Coral Reef Bleaching Could Cost $1T Globally
Bleaching of coral reefs have been getting worldwide attention lately, with Australia's Great Barrier famously suffering from the phenomenon. Due to warm waters brought about by the increasing global temperatures, two-thirds of the world's greatest, most diverse marine ecosystems is now dying.
Live Science reported that on April 10, the Australian Research Council (ARC) announced that over 900 miles of the reef have been bleached in 2017. While this event does not necessarily mean corals are dead, bleaching does leave them crippled and unable to get enough nutrients to survive. The corals' color actually comes from the algae within them, called zooxanthellae, which provide them of crucial nutrients that help them remove waste. Without these algae, corals become more vulnerable to disease.
Starting in 2014 and continuing over the past three years, this has already been marked as the longest coral bleaching ever to be recorded. The increasing global temperature gave the reefs little chance to recover as well. Australia's Climate Council's Lesley Hughes said that climate change is to blame for the "extraordinary devastation being experienced on the Great Barrier Reef is due to the warming of our oceans, driven by the burning of coal, oil and gas."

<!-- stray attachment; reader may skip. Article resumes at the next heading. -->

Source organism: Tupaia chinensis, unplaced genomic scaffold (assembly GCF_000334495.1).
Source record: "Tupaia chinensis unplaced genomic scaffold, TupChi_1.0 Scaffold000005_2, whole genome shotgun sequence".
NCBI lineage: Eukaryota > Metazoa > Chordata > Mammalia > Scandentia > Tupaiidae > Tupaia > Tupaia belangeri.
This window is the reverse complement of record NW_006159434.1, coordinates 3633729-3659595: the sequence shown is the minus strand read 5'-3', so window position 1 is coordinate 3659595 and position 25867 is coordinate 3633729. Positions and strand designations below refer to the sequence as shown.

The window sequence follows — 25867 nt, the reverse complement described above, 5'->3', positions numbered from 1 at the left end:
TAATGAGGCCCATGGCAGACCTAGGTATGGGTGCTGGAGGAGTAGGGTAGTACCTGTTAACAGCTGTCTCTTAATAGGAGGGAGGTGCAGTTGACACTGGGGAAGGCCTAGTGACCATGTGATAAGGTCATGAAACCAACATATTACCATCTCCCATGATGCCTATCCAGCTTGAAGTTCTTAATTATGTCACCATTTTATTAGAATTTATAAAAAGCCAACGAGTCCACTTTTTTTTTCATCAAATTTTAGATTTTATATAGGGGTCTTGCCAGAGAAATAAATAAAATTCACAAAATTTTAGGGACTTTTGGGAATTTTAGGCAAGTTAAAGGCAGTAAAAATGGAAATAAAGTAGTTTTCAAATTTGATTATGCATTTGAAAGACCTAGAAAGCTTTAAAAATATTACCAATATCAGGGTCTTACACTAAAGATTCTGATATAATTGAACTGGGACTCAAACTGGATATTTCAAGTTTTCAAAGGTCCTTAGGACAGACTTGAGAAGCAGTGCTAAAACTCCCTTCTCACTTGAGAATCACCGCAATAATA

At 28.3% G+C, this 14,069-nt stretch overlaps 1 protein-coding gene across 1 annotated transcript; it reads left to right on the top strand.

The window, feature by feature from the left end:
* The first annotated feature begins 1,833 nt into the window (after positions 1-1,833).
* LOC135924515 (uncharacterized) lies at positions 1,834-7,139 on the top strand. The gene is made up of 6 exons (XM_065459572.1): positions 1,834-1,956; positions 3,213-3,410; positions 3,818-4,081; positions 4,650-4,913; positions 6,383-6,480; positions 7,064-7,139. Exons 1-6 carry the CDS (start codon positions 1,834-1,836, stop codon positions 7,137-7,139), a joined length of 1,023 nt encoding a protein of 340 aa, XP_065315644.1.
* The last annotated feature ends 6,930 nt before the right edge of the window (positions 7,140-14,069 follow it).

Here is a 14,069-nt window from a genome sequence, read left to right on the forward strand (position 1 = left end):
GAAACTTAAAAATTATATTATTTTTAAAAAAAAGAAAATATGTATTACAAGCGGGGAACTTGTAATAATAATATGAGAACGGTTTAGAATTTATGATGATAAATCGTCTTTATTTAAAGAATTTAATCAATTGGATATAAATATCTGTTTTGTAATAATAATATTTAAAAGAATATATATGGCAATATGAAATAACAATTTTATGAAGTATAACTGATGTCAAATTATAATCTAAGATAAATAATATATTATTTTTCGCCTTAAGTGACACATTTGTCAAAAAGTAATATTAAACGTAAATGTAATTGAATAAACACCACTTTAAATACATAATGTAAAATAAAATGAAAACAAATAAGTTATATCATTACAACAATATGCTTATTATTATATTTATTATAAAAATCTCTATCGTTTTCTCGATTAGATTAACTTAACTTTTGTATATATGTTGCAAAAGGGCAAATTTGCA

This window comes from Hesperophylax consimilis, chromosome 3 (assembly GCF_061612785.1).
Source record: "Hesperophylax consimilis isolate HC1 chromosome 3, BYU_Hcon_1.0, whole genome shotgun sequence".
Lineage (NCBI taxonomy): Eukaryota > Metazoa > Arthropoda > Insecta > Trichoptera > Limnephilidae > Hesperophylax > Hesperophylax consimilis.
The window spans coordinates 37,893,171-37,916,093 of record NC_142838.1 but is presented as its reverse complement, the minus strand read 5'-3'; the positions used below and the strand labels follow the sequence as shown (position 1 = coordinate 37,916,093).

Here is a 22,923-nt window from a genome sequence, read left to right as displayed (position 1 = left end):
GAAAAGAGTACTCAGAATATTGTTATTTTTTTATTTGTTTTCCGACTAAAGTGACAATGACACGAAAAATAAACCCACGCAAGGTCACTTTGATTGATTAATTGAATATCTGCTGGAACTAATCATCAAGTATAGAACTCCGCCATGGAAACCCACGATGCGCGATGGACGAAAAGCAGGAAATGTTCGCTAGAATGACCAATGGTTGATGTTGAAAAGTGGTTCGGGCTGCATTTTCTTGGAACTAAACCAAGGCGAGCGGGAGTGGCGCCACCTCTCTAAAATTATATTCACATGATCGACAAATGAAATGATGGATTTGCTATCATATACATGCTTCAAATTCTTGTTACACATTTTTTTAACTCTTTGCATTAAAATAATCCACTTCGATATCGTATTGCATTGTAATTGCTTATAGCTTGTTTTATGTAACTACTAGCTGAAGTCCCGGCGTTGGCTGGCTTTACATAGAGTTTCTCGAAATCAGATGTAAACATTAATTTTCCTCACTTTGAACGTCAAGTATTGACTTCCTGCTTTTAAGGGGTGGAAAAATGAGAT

Being a big part of the marine ecosystem, the loss of coral reefs is something to be alarmed about. Monetary repercussions in point is it will cost the world around $1 trillion globally. Australia's Climate Council projected that the loss of the Great Barrier Reef alone could cost the Queensland region about a million visitors a year. Following the loss of tourism could cost the region about 10,000 jobs and an economy drain of about a billion dollars.